Deciding to End the Program
In general, programs conclude for 1 of the following 5 reasons (Eddy & Berry, 2009; Shediac–Rizkallah and Bone, 1998; Massatti et al., 2008):
- Program too costly
- Program ineffective
- An undue burden on staff capacity
- The loss of community support
- Unable to secure financial support to continue
These factors may lead to a time when the right choice for your organization and clients will be to conclude your EBP. This can happen because of changes beyond your control.
If you are considering concluding your practice, you will find that careful planning and consideration of the needs of your clients, staff, and organizational supports can ease a difficult transition.
Concluding a practice through the removal of the practice in your organization is called de-implementation. This process is to be done carefully and with the use of monitoring data and process evaluation information.
Removing an Evidence-Based Program
As you survey the scope of work being done by your organization, the addition of a new program or practice may require the removal of a current program that has run its course or has been shown to be no longer effective at meeting your goals.
In clinical settings, the removal of an existing practice is called de-implementation (Niven et al., 2015). De-implementation is a new research field, and strong evidence-based guidelines and resources do not yet exist.
To both advance efforts to research de-implementation and to provide program and agency leaders with guidance from the current literature, we created a workbook on de-implementation for behavioral health programs for the Learning Center.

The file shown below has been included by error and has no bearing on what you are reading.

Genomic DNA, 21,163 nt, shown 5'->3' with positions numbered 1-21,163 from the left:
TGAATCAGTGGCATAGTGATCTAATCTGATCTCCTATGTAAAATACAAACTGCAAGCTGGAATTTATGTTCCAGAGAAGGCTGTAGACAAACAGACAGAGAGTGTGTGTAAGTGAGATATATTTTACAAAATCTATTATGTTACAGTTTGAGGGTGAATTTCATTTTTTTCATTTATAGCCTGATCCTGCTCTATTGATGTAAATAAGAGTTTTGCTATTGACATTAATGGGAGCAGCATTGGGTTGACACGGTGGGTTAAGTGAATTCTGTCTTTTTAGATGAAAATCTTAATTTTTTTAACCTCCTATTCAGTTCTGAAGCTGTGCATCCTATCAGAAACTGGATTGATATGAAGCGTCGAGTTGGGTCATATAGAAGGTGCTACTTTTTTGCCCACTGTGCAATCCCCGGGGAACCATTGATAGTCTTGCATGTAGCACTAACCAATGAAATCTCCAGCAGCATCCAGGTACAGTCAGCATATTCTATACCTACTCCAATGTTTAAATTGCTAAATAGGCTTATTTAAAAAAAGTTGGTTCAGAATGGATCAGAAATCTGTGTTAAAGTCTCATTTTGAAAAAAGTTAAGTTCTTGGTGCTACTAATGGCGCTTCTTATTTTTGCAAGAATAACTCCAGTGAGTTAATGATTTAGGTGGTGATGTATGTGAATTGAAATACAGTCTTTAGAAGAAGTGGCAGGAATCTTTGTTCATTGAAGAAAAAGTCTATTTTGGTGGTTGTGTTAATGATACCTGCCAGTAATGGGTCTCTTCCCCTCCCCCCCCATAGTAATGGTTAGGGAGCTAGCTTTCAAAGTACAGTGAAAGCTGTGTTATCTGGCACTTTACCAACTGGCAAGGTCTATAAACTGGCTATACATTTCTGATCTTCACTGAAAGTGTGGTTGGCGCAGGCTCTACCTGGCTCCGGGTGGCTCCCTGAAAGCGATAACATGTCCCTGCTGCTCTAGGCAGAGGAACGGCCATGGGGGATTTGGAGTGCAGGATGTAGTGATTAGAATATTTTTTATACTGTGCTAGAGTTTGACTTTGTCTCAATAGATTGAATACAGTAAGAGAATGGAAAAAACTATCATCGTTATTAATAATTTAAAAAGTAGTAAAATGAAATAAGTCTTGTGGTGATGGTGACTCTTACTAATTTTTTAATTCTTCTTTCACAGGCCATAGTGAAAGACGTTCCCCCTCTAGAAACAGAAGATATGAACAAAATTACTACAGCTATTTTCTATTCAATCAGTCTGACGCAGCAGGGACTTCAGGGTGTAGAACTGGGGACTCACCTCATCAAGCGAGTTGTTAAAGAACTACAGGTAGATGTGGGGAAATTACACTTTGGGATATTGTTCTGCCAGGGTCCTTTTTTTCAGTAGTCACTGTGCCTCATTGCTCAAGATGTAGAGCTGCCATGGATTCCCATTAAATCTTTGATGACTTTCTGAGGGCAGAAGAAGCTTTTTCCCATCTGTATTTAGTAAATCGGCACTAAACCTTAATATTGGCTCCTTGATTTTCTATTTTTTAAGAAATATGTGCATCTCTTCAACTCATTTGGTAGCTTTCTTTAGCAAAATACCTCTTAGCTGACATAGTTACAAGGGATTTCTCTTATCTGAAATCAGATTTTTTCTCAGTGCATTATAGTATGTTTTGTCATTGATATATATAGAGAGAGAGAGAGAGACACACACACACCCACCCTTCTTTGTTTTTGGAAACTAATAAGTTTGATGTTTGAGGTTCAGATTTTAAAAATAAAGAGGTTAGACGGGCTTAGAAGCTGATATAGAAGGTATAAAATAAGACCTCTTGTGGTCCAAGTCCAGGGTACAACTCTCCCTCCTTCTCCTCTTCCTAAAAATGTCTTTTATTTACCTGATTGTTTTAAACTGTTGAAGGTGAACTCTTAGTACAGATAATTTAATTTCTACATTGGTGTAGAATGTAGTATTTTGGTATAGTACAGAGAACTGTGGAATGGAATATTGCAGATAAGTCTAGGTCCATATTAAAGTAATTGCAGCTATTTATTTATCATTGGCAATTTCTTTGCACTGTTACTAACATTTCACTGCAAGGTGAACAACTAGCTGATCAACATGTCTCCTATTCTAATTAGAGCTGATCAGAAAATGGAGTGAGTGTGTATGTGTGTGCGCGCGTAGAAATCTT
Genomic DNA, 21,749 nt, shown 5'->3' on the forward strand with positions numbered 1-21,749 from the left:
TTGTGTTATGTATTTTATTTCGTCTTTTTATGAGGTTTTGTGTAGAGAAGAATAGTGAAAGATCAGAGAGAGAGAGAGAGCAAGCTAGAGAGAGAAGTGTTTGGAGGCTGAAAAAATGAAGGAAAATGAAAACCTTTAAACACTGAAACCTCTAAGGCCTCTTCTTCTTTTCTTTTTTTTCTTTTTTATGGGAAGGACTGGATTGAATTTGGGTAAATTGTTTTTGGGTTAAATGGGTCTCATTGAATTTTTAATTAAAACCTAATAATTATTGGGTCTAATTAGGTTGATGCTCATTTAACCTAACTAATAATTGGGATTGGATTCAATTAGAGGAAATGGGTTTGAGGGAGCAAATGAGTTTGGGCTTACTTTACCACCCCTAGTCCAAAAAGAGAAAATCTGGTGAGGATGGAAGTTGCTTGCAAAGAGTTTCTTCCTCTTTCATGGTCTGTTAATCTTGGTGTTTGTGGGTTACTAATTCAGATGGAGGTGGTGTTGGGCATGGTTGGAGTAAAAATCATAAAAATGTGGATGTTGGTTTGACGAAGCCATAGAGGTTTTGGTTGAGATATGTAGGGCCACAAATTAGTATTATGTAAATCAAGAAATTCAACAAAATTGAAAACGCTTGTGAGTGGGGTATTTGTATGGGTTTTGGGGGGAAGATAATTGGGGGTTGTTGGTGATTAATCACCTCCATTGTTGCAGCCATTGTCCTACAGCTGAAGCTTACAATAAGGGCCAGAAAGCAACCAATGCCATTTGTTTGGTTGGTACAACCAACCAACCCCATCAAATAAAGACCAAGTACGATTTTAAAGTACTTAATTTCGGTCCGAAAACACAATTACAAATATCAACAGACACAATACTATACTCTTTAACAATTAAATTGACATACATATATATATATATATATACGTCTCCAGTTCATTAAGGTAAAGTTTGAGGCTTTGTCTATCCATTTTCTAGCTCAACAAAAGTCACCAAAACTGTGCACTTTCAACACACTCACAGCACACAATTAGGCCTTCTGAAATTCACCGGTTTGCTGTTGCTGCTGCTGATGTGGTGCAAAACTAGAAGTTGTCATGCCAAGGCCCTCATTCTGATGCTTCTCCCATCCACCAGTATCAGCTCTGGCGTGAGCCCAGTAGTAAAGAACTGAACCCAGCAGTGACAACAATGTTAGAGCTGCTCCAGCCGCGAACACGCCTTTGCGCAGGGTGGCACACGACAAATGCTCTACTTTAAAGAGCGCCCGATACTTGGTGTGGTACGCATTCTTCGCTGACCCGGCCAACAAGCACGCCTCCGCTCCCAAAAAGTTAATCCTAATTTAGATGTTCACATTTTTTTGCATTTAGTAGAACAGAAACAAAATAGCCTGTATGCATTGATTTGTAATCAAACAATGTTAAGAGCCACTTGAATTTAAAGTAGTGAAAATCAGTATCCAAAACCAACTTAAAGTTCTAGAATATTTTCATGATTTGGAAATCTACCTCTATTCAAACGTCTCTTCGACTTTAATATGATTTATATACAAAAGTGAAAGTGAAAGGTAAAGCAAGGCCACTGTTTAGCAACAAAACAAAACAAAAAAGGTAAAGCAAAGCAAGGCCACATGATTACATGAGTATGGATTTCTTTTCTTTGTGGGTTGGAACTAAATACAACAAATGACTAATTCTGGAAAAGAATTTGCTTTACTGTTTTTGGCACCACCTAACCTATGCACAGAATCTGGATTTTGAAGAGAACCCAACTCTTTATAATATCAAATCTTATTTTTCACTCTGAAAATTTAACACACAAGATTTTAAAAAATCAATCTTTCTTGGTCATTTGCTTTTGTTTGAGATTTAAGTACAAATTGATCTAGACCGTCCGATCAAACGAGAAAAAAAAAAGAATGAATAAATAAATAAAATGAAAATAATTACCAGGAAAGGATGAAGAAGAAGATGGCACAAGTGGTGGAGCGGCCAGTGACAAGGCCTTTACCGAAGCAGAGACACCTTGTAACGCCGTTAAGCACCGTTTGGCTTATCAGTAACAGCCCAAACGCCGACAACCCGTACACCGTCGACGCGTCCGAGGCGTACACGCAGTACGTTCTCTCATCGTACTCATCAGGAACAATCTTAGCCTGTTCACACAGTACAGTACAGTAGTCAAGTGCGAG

The de-implementation checklist was designed to help you identify programs and practices in your organizational setting that may be hindering your ability to best serve your clients and populations.
Concluding an Evidence-Based Program
Unlike de-implementation, when a program comes to a natural end, the process is called concluding. Here, the goal is to enable a process for transitioning clients to new services, supporting them as they no longer receive services, and supporting staff.
While you are planning for the end of your program or practice, you will likely be trying to balance the needs of your clients, staff, and organizational leadership. Concluding a practice, even if it is disappointing, can be a time to increase your understanding about what may or may not work in your setting.
Being able to take a step back, looking at the information you have gathered from evaluation, monitoring, and technical assistance, and identifying your assets can enable you and your team to work toward implementing your next program with success.
In addition to engaging in processes where you review your tracking and outcomes data to assist you with your next program, you may also want to focus on communicating about the successes that you achieved during implementation. The CDC has compiled a checklist and guide for sharing lessons learned through evaluation of a program.